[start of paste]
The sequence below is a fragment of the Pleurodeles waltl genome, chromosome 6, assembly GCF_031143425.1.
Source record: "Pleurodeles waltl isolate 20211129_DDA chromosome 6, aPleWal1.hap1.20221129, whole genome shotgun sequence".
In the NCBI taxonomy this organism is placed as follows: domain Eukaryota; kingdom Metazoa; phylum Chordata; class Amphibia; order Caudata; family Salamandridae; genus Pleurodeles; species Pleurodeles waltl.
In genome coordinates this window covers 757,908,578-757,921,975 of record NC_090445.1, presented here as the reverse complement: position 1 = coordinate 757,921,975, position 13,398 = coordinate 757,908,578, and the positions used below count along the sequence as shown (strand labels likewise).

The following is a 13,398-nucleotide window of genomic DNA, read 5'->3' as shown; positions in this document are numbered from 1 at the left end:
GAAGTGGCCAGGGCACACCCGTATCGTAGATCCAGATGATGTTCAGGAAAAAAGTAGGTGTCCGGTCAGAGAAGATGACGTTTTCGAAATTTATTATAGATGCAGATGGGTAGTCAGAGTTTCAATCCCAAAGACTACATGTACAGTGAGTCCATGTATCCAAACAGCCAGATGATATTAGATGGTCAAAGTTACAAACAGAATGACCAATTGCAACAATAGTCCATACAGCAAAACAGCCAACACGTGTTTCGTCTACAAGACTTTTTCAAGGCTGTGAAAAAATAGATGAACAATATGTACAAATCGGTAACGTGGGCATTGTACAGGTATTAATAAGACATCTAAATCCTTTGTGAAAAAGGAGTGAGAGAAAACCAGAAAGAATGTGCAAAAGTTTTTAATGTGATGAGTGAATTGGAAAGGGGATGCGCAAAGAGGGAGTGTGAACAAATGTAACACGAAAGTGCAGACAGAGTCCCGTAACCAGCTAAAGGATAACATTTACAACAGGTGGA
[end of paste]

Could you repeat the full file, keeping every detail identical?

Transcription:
The sequence below is a fragment of the Pleurodeles waltl genome, chromosome 6, assembly GCF_031143425.1.
Source record: "Pleurodeles waltl isolate 20211129_DDA chromosome 6, aPleWal1.hap1.20221129, whole genome shotgun sequence".
In the NCBI taxonomy this organism is placed as follows: domain Eukaryota; kingdom Metazoa; phylum Chordata; class Amphibia; order Caudata; family Salamandridae; genus Pleurodeles; species Pleurodeles waltl.
In genome coordinates this window covers 757,908,578-757,921,975 of record NC_090445.1, presented here as the reverse complement: position 1 = coordinate 757,921,975, position 13,398 = coordinate 757,908,578, and the positions used below count along the sequence as shown (strand labels likewise).

The following is a 13,398-nucleotide window of genomic DNA, read 5'->3' as shown; positions in this document are numbered from 1 at the left end:
GAAGTGGCCAGGGCACACCCGTATCGTAGATCCAGATGATGTTCAGGAAAAAAGTAGGTGTCCGGTCAGAGAAGATGACGTTTTCGAAATTTATTATAGATGCAGATGGGTAGTCAGAGTTTCAATCCCAAAGACTACATGTACAGTGAGTCCATGTATCCAAACAGCCAGATGATATTAGATGGTCAAAGTTACAAACAGAATGACCAATTGCAACAATAGTCCATACAGCAAAACAGCCAACACGTGTTTCGTCTACAAGACTTTTTCAAGGCTGTGAAAAAATAGATGAACAATATGTACAAATCGGTAACGTGGGCATTGTACAGGTATTAATAAGACATCTAAATCCTTTGTGAAAAAGGAGTGAGAGAAAACCAGAAAGAATGTGCAAAAGTTTTTAATGTGATGAGTGAATTGGAAAGGGGATGCGCAAAGAGGGAGTGTGAACAAATGTAACACGAAAGTGCAGACAGAGTCCCGTAACCAGCTAAAGGATAACATTTACAACAGGTGGA